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Ticket spinlocks

Ticket spinlocks

Posted Feb 11, 2008 9:00 UTC (Mon) by Nick (guest, #15060)
In reply to: Ticket spinlocks by PaulMcKenney
Parent article: Ticket spinlocks

That's a good point. And yes I guess if that happens, then that will cause all other waiters
to spin longer as well.

Although I'm not sure that it is a problem in practice. The theory is that most of the time we
have no contention, then FIFO locks are no worse than unfair locks. Actually we could have up
to 1 process spinning on the lock, and NMI/IRQ delay behaviour shouldn't be any different than
unfair locks. It is only when you start getting more contention that it could start to be a
problem...

But the heavily contended case often means performance has tanked anyway, and we are actually
willing to sacrifice some performance to ensure fairness and forward progress.

In short -- I'm hoping that the situation you ask about should not be a real problem.

Unfortunately, as with a lot of these tricky interactions and uncommon workloads, it may be a
release or two before we hear anything about it. But ticket locks are definitely something for
kernel devs to keep in mind if investigating some unusual performance regression in future ;)


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Ticket spinlocks

Posted Feb 11, 2008 15:27 UTC (Mon) by PaulMcKenney (subscriber, #9624) [Link]

Indeed, you do have to have two tasks spinning on the lock before the NMI/IRQ delay could
possibly cause a problem.  So I also hope that this effect is not a problem in practice, but
as you say, testing and experience will be required.

And ticket locks do have nice real-time properties, as they get rid of the possibility of
starvation!

Ticket spinlocks

Posted Feb 12, 2008 17:45 UTC (Tue) by bgamsa (guest, #33057) [Link]

Has anyone looked at MCS locks recently in the context of Linux and modern hardware. I believe it has more requirements in terms of hardware primitives, but it does provide queueing and local spinning.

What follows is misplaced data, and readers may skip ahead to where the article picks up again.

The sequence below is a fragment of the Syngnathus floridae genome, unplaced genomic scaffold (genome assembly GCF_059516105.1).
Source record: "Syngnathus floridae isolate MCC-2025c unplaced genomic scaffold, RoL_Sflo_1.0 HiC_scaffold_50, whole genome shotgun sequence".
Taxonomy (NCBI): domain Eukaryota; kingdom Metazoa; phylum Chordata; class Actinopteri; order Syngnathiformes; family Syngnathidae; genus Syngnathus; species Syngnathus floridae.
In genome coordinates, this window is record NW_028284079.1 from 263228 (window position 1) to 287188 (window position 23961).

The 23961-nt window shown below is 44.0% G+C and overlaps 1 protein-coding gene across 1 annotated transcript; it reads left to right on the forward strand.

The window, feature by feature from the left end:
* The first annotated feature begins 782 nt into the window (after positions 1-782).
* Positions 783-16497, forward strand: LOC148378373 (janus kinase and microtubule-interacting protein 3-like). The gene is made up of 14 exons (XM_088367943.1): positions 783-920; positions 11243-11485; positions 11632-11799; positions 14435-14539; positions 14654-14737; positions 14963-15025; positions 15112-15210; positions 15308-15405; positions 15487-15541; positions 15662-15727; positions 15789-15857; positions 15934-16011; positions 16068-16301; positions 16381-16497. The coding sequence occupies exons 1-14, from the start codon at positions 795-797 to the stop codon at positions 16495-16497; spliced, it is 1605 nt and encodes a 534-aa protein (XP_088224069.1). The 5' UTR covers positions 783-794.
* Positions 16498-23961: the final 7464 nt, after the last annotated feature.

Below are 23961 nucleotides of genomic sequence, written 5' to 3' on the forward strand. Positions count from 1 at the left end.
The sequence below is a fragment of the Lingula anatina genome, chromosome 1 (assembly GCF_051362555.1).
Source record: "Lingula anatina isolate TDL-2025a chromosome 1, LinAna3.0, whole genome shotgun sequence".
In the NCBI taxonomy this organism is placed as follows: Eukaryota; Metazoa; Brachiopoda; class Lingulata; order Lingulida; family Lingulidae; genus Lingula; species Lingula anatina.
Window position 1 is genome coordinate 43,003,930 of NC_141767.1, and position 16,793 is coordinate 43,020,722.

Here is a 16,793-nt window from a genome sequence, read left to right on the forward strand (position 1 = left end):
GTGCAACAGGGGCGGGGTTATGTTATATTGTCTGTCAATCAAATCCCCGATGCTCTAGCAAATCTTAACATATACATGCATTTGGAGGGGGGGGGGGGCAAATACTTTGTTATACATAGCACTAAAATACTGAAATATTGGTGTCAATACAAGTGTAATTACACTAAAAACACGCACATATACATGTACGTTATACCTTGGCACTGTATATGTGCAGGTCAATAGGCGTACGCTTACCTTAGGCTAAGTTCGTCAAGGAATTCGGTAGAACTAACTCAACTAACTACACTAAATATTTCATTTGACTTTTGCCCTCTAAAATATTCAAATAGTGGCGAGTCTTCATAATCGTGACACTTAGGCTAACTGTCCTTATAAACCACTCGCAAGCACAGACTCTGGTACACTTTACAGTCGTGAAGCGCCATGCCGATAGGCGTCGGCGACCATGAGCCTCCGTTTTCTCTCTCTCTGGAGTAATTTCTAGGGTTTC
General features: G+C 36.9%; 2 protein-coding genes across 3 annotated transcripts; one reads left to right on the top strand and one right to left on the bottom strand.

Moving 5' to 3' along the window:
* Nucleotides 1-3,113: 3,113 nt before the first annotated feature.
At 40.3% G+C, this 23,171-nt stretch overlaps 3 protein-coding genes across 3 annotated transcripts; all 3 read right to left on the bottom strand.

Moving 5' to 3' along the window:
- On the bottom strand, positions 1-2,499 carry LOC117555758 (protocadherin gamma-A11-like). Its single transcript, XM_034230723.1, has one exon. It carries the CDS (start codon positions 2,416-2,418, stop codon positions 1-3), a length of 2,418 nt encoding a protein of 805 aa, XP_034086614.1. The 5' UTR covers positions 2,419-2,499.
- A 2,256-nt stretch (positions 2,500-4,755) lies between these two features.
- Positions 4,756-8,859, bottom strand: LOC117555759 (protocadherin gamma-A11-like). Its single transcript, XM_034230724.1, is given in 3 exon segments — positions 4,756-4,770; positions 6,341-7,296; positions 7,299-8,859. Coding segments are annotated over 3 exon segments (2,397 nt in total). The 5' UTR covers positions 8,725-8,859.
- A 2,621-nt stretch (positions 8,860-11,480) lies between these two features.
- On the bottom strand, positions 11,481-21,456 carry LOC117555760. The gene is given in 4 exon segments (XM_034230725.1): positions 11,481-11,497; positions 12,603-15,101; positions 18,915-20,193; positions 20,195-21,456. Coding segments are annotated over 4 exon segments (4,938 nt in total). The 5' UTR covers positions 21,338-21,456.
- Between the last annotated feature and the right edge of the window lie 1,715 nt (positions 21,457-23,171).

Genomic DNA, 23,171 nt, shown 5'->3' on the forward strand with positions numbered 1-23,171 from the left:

Ticket spinlocks

Posted Feb 12, 2008 18:08 UTC (Tue) by PaulMcKenney (subscriber, #9624) [Link]

We did take a look a few years ago.  Of course, pure MCS locks have an incompatible API, but
the K42 folks at IBM Research came up with a variant of MCS locks that matched the
Linux-kernel spin_lock() primitives.  If I remember correctly, MCS locks outperformed the
various NUMA-aware locking primitives, but were outperformed by simple spinlocks.

I would expect that ticket locks would out-perform MCS locks at low contention levels (the
common case in modern Linux kernels).  I am not sure how MCS locks and ticket locks would
compare at high levels of contention -- the ticket locks avoid the "thundering herd" problem,
so might do quite well.

Any benchmark results out there?

Ticket spinlocks

Posted Jul 28, 2008 22:35 UTC (Mon) by okeydoke (guest, #46751) [Link]

Ticket spinlocks perform terribly for uncontested and highly contested cases. Test cases on
LKML do not show any of this (a very trivial test case was done that does not show lock *and*
unlock cost).

Here are relevant numbers on 16-core (8x2) AMD64 machine:
Highly contested, MCS has 30724 a/s (average) and ticket locks have 6315 a/s (average). In the
uncontested case, MCS has 836744 a/s (average) and ticket locks have 688817 a/s (average).
Both implement FIFO fairness, anyways, so I do not expect relevance WRT "thundering herd"
problem.

MCS will perform better than the Anderson locks implemented under the name of "Fairlocks" and
"J-Locks" for Linux, also (I assume these are the NUMA-aware locking primitives you are
talking about?).

There are other implementations that perform better than both of these. Ticket lock with
proportional back-off helps alleviate performance issues in the highly contested case.

Ticket spinlocks

Posted Jul 28, 2008 22:37 UTC (Mon) by okeydoke (guest, #46751) [Link]

This is my MCS implementation and an optimized (for pipeline) Linux ticket lock
implementation. The results are not for the K42-variant MCS locks originally provided to
Linux.

Ticket spinlocks

Posted Dec 12, 2009 9:44 UTC (Sat) by bankkus (guest, #62476) [Link]